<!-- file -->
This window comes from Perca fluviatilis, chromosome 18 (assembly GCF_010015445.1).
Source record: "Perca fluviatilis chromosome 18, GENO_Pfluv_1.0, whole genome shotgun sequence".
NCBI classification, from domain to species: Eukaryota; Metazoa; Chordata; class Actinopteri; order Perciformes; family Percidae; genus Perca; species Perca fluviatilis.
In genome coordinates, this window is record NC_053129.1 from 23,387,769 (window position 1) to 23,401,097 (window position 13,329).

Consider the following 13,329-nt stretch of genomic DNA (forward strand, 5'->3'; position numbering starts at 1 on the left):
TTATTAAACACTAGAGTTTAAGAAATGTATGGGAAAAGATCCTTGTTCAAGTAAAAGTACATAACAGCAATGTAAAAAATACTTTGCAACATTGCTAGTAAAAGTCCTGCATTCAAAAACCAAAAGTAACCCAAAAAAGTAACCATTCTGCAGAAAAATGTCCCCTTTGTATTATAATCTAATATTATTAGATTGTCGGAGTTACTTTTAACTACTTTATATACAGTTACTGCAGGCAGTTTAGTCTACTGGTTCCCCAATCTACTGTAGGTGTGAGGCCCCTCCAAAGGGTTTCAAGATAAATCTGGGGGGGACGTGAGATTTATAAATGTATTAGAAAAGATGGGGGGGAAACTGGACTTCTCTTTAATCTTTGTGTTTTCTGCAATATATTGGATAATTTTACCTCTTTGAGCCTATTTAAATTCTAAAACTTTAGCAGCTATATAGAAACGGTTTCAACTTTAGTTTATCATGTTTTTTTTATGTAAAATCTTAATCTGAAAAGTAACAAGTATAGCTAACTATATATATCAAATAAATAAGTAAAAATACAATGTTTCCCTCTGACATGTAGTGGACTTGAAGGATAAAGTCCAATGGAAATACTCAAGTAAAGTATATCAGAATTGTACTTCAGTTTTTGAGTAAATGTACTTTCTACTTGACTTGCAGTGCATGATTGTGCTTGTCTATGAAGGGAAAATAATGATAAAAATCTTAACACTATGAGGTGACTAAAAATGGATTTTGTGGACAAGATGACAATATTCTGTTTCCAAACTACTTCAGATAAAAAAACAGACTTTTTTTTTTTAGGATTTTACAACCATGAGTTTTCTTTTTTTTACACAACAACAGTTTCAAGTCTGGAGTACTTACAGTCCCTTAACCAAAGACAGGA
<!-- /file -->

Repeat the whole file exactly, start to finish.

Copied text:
This window comes from Perca fluviatilis, chromosome 18 (assembly GCF_010015445.1).
Source record: "Perca fluviatilis chromosome 18, GENO_Pfluv_1.0, whole genome shotgun sequence".
NCBI classification, from domain to species: Eukaryota; Metazoa; Chordata; class Actinopteri; order Perciformes; family Percidae; genus Perca; species Perca fluviatilis.
In genome coordinates, this window is record NC_053129.1 from 23,387,769 (window position 1) to 23,401,097 (window position 13,329).

Consider the following 13,329-nt stretch of genomic DNA (forward strand, 5'->3'; position numbering starts at 1 on the left):
TTATTAAACACTAGAGTTTAAGAAATGTATGGGAAAAGATCCTTGTTCAAGTAAAAGTACATAACAGCAATGTAAAAAATACTTTGCAACATTGCTAGTAAAAGTCCTGCATTCAAAAACCAAAAGTAACCCAAAAAAGTAACCATTCTGCAGAAAAATGTCCCCTTTGTATTATAATCTAATATTATTAGATTGTCGGAGTTACTTTTAACTACTTTATATACAGTTACTGCAGGCAGTTTAGTCTACTGGTTCCCCAATCTACTGTAGGTGTGAGGCCCCTCCAAAGGGTTTCAAGATAAATCTGGGGGGGACGTGAGATTTATAAATGTATTAGAAAAGATGGGGGGGAAACTGGACTTCTCTTTAATCTTTGTGTTTTCTGCAATATATTGGATAATTTTACCTCTTTGAGCCTATTTAAATTCTAAAACTTTAGCAGCTATATAGAAACGGTTTCAACTTTAGTTTATCATGTTTTTTTTATGTAAAATCTTAATCTGAAAAGTAACAAGTATAGCTAACTATATATATCAAATAAATAAGTAAAAATACAATGTTTCCCTCTGACATGTAGTGGACTTGAAGGATAAAGTCCAATGGAAATACTCAAGTAAAGTATATCAGAATTGTACTTCAGTTTTTGAGTAAATGTACTTTCTACTTGACTTGCAGTGCATGATTGTGCTTGTCTATGAAGGGAAAATAATGATAAAAATCTTAACACTATGAGGTGACTAAAAATGGATTTTGTGGACAAGATGACAATATTCTGTTTCCAAACTACTTCAGATAAAAAAACAGACTTTTTTTTTTTAGGATTTTACAACCATGAGTTTTCTTTTTTTTACACAACAACAGTTTCAAGTCTGGAGTACTTACAGTCCCTTAACCAAAGACAGGA